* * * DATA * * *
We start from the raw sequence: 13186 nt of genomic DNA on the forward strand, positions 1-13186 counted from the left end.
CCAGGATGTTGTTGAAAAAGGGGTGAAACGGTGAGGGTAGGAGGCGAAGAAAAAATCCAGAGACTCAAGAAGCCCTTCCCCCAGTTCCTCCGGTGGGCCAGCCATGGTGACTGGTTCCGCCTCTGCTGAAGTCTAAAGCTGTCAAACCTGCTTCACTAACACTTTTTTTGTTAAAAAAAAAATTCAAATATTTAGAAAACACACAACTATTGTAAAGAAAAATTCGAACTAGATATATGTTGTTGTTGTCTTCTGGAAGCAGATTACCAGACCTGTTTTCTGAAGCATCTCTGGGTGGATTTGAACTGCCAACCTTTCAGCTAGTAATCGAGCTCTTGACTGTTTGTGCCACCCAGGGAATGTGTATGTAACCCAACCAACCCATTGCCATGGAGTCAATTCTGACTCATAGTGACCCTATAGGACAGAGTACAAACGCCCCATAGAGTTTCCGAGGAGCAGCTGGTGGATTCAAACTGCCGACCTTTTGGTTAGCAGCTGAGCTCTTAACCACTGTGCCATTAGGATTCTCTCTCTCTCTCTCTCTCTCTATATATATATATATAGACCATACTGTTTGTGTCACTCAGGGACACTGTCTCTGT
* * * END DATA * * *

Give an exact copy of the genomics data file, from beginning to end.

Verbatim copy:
We start from the raw sequence: 13186 nt of genomic DNA on the forward strand, positions 1-13186 counted from the left end.
CCAGGATGTTGTTGAAAAAGGGGTGAAACGGTGAGGGTAGGAGGCGAAGAAAAAATCCAGAGACTCAAGAAGCCCTTCCCCCAGTTCCTCCGGTGGGCCAGCCATGGTGACTGGTTCCGCCTCTGCTGAAGTCTAAAGCTGTCAAACCTGCTTCACTAACACTTTTTTTGTTAAAAAAAAAATTCAAATATTTAGAAAACACACAACTATTGTAAAGAAAAATTCGAACTAGATATATGTTGTTGTTGTCTTCTGGAAGCAGATTACCAGACCTGTTTTCTGAAGCATCTCTGGGTGGATTTGAACTGCCAACCTTTCAGCTAGTAATCGAGCTCTTGACTGTTTGTGCCACCCAGGGAATGTGTATGTAACCCAACCAACCCATTGCCATGGAGTCAATTCTGACTCATAGTGACCCTATAGGACAGAGTACAAACGCCCCATAGAGTTTCCGAGGAGCAGCTGGTGGATTCAAACTGCCGACCTTTTGGTTAGCAGCTGAGCTCTTAACCACTGTGCCATTAGGATTCTCTCTCTCTCTCTCTCTCTCTATATATATATATATAGACCATACTGTTTGTGTCACTCAGGGACACTGTCTCTGT